Using an outreach vehicle to provide agile homeless healthcare

Friday, 9 October 2020 - 9:20am

During the COVID-19 national lockdown, Brighter Futures’ Homeless Health Service used its community outreach vehicle to support people sleeping rough and staying in emergency accommodation, adapting and innovating to meet the local need. Jane Morton, an Advanced Nurse Practitioner in Homeless Health at North Staffordshire GP Federation, tells us more.

The Homeless Health Service is a partnership between Stoke-on-Trent City Council and the NHS North Staffordshire GP Federation hosted by Brighter Futures. The team consists of an advanced nurse practitioner (also project lead) and an assistant practitioner, both NHS employees, a driver, and the Brighter Futures Community Outreach Vehicle (COV), funded by Stoke-on-Trent City Council. Homeless Health works alongside the Rough Sleeper Team (funded by both Stoke-on-Trent City Council and Newcastle-under-Lyme Borough Council), also led by Brighter Futures in Stoke-on-Trent and Newcastle-under-Lyme.

The Community Outreach Vehicle has been invaluable throughout the COVID-19 pandemic, allowing Homeless Health to be agile and flexible. It provides a safe, clean environment, equipped with internet access, a couch for treatments, hand washing facilities, and provision to make hot drinks.

When the lockdown was announced, the driver and assistant practitioner were shielding due to underlying health conditions, and I stepped in to drive the vehicle throughout the period. 

During ‘Everybody In’, the vehicle’s timetable was changed to reflect where people experiencing homelessness were accommodated in the area. I took the COV to hotels and hostels, and if someone identified on outreach required healthcare, they were signposted to the scheduled time of the next location of the COV, with no appointment required.

The vehicle is usually used by different services, but it was decided that the health team should have sole use during the pandemic, to minimise the risk of infection. The vehicle has always been cleaned thoroughly between patients, but this was enhanced by deeper cleaning between each clinic. Personal protective equipment (PPE) was available to ensure safety from infection.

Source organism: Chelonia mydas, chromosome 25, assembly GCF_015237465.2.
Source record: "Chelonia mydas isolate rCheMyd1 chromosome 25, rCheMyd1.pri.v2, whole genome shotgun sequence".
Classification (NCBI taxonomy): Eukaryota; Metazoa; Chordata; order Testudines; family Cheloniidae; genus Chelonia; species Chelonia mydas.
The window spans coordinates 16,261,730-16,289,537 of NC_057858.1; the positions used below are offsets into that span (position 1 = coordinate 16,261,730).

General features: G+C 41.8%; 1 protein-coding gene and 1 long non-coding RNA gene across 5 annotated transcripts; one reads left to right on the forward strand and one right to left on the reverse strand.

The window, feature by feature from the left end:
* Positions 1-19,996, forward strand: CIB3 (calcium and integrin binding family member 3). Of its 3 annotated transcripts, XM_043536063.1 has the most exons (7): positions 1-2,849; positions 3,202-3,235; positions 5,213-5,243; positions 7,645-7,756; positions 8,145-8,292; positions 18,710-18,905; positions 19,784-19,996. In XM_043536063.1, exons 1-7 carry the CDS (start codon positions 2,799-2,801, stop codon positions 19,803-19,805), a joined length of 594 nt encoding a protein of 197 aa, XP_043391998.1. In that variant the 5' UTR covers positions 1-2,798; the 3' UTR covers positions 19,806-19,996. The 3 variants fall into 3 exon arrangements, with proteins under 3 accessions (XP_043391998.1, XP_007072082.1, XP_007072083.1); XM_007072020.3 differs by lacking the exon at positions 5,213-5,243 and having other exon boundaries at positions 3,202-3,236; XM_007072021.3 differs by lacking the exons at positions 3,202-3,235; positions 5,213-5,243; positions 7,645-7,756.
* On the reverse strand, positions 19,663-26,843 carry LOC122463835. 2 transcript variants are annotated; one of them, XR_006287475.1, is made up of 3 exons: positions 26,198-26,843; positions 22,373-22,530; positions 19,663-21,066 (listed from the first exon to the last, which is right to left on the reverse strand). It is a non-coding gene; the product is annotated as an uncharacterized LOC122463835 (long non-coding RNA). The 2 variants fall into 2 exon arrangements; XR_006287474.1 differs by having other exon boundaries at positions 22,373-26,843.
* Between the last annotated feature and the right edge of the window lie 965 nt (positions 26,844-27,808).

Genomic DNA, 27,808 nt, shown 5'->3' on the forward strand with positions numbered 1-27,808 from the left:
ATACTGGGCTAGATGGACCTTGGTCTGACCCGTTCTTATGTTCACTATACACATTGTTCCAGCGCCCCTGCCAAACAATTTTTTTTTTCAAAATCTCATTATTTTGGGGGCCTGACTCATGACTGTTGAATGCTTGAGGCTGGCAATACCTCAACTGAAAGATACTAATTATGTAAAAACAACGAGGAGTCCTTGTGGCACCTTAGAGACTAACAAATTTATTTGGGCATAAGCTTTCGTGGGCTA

We did find though that, during lockdown, patients became more anxious and their behaviour unpredictable. The COV is equipped with a panic alarm, but to ensure safety the vehicle was either parked where it was easily visible, or I had someone working with me. Due to limited space and social distancing, the second person stayed outside during a treatment.

We don’t take referrals or appointments for Homeless Health, the only criteria being a homeless adult. If a patient had any COVID-19 symptoms, they were advised to contact NHS 111 and isolate following government guidance. Support staff from other services were kept informed of any advice or follow up. 

Our other services were forced to stop face-to-face contact, so we adapted and I started offering harm reduction initiatives including naloxone kits, needle exchange, and condom provision from the vehicle. I also spent time accessing people who had been verified as rough sleeping and checking their medical records.

One of the groups we supported – the COVID Protect Group – were people with no symptoms but underlying health risks. This requires a clinical insight to determine the level of risk for the general population, as well as considering the individuals’ complex needs. For example, anyone who had made three or more visits to either a GP or hospital for chest infections were treated as high risk. The average life expectancy of someone sleeping rough is just 47, and many of our customers age prematurely, which includes a reduction in their immune system, therefore they are usually treated as someone in a higher age group.

I have also been involved with advising accommodation providers and the local authority on infection control measures, such as discouraging residents from crowding in communal areas and visiting each other’s rooms, sharing cigarettes, pipes and needles, PPE, hand washing and ventilation, etc. I’m currently working with the local authority on exit planning for hotels.

The Community Outreach Vehicle is essential – and without it our service cannot operate as normal. It provides a unique model of taking services directly to people without a referral through its ability to be flexible.

This has been an immensely challenging time for all working in the sector. I have been in clinical practice for 32 years and have needed every year of that experience. I am also very proud to be part of the Rough Sleeper Team who demonstrate huge amounts of passion and commitment to supporting vulnerable people 365 days-a-year.

 

Our #EveryoneInForGood Member Blog Series highlights the positive innovation and practice of frontline homelessness services during the COVID-19 pandemic, and the resulting successful outcomes for the people they support. It advocates for the important role of Homeless Link’s members in the next phase of the response, while inspiring and motivating others.

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Jane Morton

Advanced Nurse Practitioner, Homeless Health, North Staffordshire GP Federation

Jane Morton is a Advanced Nurse Practitioner, Homeless Health, North Staffordshire GP Federation